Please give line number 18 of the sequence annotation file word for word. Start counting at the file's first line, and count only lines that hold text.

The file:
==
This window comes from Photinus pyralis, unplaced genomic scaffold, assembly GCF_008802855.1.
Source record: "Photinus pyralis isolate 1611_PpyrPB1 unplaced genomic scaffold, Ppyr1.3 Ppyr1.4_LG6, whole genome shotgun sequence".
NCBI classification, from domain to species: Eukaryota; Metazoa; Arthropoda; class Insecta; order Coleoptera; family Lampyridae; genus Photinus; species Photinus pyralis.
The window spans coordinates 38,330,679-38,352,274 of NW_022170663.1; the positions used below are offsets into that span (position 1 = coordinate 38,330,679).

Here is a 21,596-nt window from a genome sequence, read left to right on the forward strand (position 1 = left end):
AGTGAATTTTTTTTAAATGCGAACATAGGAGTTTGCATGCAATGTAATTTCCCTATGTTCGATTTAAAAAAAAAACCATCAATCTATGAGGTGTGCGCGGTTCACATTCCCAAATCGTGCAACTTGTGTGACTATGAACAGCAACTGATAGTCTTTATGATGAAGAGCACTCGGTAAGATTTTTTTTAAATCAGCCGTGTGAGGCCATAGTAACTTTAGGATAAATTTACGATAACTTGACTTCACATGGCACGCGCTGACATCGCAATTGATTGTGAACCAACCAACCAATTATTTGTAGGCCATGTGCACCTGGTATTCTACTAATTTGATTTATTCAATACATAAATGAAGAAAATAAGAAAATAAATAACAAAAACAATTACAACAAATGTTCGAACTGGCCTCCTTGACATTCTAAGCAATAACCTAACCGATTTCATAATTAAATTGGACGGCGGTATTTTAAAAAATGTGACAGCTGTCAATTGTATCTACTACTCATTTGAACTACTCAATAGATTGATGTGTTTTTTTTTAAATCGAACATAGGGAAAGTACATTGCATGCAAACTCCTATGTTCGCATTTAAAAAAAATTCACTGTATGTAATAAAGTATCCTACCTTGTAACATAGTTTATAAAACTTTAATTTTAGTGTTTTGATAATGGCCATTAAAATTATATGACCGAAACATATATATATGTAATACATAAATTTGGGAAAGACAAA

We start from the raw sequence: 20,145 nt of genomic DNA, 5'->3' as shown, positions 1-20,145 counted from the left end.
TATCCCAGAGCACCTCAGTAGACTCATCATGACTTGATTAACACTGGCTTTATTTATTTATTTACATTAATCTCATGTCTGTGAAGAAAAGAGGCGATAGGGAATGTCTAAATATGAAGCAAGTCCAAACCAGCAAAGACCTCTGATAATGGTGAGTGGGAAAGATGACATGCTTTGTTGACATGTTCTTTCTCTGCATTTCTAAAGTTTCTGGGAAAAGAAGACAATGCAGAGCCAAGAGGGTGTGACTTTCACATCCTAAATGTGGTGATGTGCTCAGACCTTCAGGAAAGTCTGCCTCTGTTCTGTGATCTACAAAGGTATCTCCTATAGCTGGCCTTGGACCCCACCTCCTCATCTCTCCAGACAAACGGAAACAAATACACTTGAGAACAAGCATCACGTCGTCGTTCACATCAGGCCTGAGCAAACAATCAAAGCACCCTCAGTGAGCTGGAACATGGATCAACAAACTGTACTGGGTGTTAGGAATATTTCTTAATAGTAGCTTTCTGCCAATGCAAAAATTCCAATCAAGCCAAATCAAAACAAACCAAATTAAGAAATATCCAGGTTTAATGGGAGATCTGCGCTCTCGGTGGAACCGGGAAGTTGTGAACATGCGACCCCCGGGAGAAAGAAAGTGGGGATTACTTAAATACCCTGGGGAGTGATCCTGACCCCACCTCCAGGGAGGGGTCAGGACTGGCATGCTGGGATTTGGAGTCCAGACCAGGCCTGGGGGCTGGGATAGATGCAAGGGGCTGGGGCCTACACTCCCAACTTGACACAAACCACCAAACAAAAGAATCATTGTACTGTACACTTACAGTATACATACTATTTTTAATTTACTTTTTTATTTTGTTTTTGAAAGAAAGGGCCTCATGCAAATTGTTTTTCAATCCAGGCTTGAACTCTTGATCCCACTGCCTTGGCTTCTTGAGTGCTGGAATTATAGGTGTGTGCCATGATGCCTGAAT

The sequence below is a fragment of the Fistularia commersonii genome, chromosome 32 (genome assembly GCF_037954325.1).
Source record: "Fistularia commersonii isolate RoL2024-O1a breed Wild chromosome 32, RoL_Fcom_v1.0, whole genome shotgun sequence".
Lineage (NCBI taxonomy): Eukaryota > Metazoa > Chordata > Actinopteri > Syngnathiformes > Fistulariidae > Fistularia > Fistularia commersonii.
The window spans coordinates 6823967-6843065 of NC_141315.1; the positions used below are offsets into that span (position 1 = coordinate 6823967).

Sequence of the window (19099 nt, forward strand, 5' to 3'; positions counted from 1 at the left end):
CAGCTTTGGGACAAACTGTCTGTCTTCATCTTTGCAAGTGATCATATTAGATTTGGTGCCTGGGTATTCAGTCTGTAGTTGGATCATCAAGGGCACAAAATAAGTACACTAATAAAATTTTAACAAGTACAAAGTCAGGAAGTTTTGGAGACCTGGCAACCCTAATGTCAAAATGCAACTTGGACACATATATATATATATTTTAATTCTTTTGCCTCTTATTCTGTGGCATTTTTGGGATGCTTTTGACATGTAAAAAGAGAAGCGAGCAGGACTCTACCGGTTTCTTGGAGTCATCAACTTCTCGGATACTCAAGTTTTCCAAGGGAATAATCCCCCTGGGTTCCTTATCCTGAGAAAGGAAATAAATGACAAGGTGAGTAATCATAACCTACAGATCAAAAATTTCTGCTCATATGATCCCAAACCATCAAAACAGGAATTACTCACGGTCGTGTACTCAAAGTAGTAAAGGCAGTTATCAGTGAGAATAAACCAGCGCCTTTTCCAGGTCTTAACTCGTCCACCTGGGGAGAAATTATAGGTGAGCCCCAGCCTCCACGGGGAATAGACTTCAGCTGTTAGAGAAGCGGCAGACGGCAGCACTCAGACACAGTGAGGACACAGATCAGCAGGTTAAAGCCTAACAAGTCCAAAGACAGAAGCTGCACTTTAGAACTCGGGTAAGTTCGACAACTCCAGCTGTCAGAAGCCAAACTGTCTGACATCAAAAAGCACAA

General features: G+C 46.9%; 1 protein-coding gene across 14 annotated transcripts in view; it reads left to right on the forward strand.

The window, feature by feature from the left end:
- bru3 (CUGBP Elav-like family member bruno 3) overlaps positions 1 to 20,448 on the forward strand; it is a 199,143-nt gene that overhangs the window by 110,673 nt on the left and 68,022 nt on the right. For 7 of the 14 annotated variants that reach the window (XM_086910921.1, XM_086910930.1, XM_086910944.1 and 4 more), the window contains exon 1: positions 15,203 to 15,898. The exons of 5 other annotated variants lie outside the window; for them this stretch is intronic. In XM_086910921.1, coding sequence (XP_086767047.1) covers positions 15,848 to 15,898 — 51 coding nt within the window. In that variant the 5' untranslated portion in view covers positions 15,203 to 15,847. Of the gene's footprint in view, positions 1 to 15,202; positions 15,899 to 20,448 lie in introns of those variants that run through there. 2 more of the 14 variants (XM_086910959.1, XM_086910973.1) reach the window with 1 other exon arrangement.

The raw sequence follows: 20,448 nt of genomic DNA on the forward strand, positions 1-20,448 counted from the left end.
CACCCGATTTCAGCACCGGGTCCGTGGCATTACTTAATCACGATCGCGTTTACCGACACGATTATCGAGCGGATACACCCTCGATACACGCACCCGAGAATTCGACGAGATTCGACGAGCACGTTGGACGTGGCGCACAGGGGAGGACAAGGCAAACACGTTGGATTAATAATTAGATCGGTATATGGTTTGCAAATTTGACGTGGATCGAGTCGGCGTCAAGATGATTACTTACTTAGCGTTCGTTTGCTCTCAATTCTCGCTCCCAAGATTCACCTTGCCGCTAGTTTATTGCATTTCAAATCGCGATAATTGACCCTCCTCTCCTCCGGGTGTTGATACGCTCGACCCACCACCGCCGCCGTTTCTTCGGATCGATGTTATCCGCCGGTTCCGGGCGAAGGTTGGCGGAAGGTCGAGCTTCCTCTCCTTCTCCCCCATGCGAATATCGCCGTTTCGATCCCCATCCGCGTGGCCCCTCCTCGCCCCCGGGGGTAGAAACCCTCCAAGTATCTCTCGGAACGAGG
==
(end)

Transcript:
The raw sequence follows: 20,448 nt of genomic DNA on the forward strand, positions 1-20,448 counted from the left end.